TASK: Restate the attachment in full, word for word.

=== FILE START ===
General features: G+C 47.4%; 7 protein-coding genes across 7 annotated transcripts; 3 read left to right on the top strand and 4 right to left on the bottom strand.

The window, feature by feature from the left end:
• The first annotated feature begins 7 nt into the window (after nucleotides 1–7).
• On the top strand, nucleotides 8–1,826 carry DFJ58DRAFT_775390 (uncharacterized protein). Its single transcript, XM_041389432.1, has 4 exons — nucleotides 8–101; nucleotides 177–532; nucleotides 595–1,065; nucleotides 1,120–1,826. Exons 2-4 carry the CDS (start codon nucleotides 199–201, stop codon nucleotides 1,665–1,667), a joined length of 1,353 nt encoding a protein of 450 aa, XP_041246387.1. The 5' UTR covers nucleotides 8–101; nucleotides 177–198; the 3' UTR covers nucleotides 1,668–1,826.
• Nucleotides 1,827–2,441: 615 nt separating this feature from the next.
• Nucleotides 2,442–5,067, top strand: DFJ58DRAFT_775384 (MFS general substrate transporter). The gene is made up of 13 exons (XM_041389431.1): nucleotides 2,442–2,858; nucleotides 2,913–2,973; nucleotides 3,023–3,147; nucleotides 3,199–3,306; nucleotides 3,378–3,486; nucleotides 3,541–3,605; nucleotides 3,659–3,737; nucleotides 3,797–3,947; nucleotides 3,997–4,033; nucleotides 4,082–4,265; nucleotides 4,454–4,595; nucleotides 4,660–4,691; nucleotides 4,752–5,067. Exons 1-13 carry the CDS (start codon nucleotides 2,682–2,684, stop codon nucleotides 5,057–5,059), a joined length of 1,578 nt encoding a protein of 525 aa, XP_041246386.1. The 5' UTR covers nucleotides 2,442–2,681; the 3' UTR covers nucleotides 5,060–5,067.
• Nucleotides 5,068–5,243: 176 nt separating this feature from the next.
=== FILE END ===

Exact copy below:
General features: G+C 47.4%; 7 protein-coding genes across 7 annotated transcripts; 3 read left to right on the top strand and 4 right to left on the bottom strand.

The window, feature by feature from the left end:
• The first annotated feature begins 7 nt into the window (after nucleotides 1–7).
• On the top strand, nucleotides 8–1,826 carry DFJ58DRAFT_775390 (uncharacterized protein). Its single transcript, XM_041389432.1, has 4 exons — nucleotides 8–101; nucleotides 177–532; nucleotides 595–1,065; nucleotides 1,120–1,826. Exons 2-4 carry the CDS (start codon nucleotides 199–201, stop codon nucleotides 1,665–1,667), a joined length of 1,353 nt encoding a protein of 450 aa, XP_041246387.1. The 5' UTR covers nucleotides 8–101; nucleotides 177–198; the 3' UTR covers nucleotides 1,668–1,826.
• Nucleotides 1,827–2,441: 615 nt separating this feature from the next.
• Nucleotides 2,442–5,067, top strand: DFJ58DRAFT_775384 (MFS general substrate transporter). The gene is made up of 13 exons (XM_041389431.1): nucleotides 2,442–2,858; nucleotides 2,913–2,973; nucleotides 3,023–3,147; nucleotides 3,199–3,306; nucleotides 3,378–3,486; nucleotides 3,541–3,605; nucleotides 3,659–3,737; nucleotides 3,797–3,947; nucleotides 3,997–4,033; nucleotides 4,082–4,265; nucleotides 4,454–4,595; nucleotides 4,660–4,691; nucleotides 4,752–5,067. Exons 1-13 carry the CDS (start codon nucleotides 2,682–2,684, stop codon nucleotides 5,057–5,059), a joined length of 1,578 nt encoding a protein of 525 aa, XP_041246386.1. The 5' UTR covers nucleotides 2,442–2,681; the 3' UTR covers nucleotides 5,060–5,067.
• Nucleotides 5,068–5,243: 176 nt separating this feature from the next.